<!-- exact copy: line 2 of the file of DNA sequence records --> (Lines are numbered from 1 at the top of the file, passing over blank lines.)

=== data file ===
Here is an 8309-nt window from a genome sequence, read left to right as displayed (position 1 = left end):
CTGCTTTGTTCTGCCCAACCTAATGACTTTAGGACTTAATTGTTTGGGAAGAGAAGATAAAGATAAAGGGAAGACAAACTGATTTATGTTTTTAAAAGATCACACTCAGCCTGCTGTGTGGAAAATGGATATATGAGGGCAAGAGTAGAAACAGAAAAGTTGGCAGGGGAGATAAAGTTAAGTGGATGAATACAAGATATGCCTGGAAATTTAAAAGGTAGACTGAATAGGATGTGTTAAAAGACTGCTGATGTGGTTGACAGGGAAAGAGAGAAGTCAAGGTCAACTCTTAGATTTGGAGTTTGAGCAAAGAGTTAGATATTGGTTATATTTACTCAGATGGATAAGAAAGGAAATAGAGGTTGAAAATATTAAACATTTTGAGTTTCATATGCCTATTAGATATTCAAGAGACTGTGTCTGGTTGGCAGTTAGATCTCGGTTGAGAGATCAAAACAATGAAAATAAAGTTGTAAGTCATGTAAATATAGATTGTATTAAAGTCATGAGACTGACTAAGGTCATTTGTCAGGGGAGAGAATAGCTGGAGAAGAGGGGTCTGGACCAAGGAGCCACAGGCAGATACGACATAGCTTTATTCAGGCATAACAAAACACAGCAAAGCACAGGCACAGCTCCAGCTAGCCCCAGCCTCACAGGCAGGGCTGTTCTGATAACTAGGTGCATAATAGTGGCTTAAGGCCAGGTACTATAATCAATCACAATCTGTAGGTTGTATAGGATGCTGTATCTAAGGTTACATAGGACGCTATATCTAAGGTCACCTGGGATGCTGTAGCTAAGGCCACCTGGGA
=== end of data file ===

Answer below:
CTGCTTTGTTCTGCCCAACCTAATGACTTTAGGACTTAATTGTTTGGGAAGAGAAGATAAAGATAAAGGGAAGACAAACTGATTTATGTTTTTAAAAGATCACACTCAGCCTGCTGTGTGGAAAATGGATATATGAGGGCAAGAGTAGAAACAGAAAAGTTGGCAGGGGAGATAAAGTTAAGTGGATGAATACAAGATATGCCTGGAAATTTAAAAGGTAGACTGAATAGGATGTGTTAAAAGACTGCTGATGTGGTTGACAGGGAAAGAGAGAAGTCAAGGTCAACTCTTAGATTTGGAGTTTGAGCAAAGAGTTAGATATTGGTTATATTTACTCAGATGGATAAGAAAGGAAATAGAGGTTGAAAATATTAAACATTTTGAGTTTCATATGCCTATTAGATATTCAAGAGACTGTGTCTGGTTGGCAGTTAGATCTCGGTTGAGAGATCAAAACAATGAAAATAAAGTTGTAAGTCATGTAAATATAGATTGTATTAAAGTCATGAGACTGACTAAGGTCATTTGTCAGGGGAGAGAATAGCTGGAGAAGAGGGGTCTGGACCAAGGAGCCACAGGCAGATACGACATAGCTTTATTCAGGCATAACAAAACACAGCAAAGCACAGGCACAGCTCCAGCTAGCCCCAGCCTCACAGGCAGGGCTGTTCTGATAACTAGGTGCATAATAGTGGCTTAAGGCCAGGTACTATAATCAATCACAATCTGTAGGTTGTATAGGATGCTGTATCTAAGGTTACATAGGACGCTATATCTAAGGTCACCTGGGATGCTGTAGCTAAGGCCACCTGGGA